Carolyn Hax
Carolyn Hax
Columnist

Carolyn Hax: Choices beyond bowing to a mother’s bigotry

It’s take-(back)-control-of-your-life day.

Dear Carolyn:

Carolyn Hax

Carolyn Hax started her advice column in 1997 as a weekly feature for The Washington Post, accompanied by the work of “relationship cartoonist” Nick Galifianakis. She is the author of “Tell Me About It” (Miramax, 2001), and the host of a live online discussion on Fridays at noon.

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I’m very lucky to be with the most supportive, kind, brilliant, hardworking, and genuine person I’ve ever met. We’ve been together more than a year, and we’re discussing getting married.

My mother, however, has been extremely negative because I am white and my boyfriend is African. My mom agrees he’s a great guy, but she remains judgmental. She makes a big deal of keeping our serious relationship “secret” from extended family. She genuinely thinks it would cause my grandmother, already dealing with multiple illnesses, horrible emotional pain if she found out.

This puts me in the position of having to put my plans aside for my family’s racism and small-mindedness. And it’s unfair to my boyfriend, who has always been wonderful to me and my family.

I would elope, but he really wants to have a wedding. How am I supposed to plan one when my mother is openly racist and my grandmother would apparently be devastated?

L.

Your mother has put you in a position of having to select from a menu of unappealing choices, not “of having to put my plans aside for my family’s racism.”

That’s something you’ve done by choosing that dish from the menu.

Other dishes to choose from:

●Ignoring your mother’s wishes, involving your boyfriend (with his informed consent) in your extended family as you would any other boyfriend and letting the pearls get clutched as they may.

●Having the wedding he wants, but without your family.

●Severing ties with Mama over her hateful and selfish stance.

●Or giving her a chance to choose between accepting your boyfriend and remaining in your life, or rejecting him and losing you.

All these too severe for you? Okay — it’s your prerogative to find them so and veto accordingly. You can also choose to discuss each of them with this wonderful man and devise a course of action together, one that draws from your combined wisdom and addresses both of your needs.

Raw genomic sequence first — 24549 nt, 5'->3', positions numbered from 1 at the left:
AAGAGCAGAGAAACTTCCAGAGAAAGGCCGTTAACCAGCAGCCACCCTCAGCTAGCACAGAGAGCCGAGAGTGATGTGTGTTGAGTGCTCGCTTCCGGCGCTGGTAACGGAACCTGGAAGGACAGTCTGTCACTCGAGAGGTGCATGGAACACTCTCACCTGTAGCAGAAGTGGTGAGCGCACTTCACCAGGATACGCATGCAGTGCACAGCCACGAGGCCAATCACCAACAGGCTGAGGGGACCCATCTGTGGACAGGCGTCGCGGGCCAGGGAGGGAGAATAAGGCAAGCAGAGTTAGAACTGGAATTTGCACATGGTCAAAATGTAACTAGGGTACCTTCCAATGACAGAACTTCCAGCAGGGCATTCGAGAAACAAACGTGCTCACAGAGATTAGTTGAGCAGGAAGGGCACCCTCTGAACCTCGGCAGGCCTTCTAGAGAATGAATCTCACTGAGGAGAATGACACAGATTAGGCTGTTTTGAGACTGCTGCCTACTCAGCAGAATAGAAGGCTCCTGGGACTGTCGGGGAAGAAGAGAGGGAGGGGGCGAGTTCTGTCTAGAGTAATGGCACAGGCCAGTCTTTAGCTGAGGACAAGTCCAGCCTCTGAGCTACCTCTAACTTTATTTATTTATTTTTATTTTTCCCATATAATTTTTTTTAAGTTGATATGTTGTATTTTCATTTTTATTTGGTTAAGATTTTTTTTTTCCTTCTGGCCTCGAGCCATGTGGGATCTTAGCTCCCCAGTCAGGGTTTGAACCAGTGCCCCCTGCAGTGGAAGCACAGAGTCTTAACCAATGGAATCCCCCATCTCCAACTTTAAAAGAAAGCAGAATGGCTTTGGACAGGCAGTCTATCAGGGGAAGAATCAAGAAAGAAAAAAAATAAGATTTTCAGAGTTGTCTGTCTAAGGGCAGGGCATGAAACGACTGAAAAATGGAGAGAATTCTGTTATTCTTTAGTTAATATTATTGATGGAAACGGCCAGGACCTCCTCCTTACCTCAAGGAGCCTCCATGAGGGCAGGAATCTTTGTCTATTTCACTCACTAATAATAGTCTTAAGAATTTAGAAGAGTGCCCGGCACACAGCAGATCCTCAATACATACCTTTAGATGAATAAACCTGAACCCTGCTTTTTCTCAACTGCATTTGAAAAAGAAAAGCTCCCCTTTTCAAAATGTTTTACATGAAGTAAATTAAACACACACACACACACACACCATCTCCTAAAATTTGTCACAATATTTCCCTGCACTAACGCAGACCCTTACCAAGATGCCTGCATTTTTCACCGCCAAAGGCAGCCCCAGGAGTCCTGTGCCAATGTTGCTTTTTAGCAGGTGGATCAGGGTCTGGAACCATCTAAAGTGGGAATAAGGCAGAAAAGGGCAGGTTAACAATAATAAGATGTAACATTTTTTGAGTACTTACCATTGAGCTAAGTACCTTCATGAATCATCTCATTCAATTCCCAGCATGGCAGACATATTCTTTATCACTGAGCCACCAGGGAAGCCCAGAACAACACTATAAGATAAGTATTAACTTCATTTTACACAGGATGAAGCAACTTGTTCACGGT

Even if that brings you right back to your decision to defer indefinitely to your mom’s racism, then at least you’ll know it was your decision — and so will he.

Hi, Carolyn:

My husband and I have been struggling with whether to have a baby — we’re sort of at loggerheads about it, and it’s clear one of us is just going to have to give in to the other. I know it’s wrong to force someone to have a baby; is it equally wrong to force someone not to?

If I decide not to, how do I make peace with that, vs. blaming him? (I don’t want to leave him.) Thanks.

Tough Decision

It’s not equal, because forced childlessness doesn’t create an innocent baby unwanted by one of his parents.

I wish there were some way to make this fair, but there isn’t one. If your husband will not get fully behind the idea of dedicating himself to a child, then you have to decide: him or children.

Choosing him does mean, though, that he’s not the one forcing childlessness anymore — it means you’re choosing it fair and square. If you must, blame fate for not rolling the man you love and an eager father into one guy. Owning that is how you get your peace.

Write to Carolyn Hax, Style, 1150 15th St. NW, Washington, D.C. 20071, or tellme@washpost.com. Subscribe at www.facebook.com/carolynhax.

 
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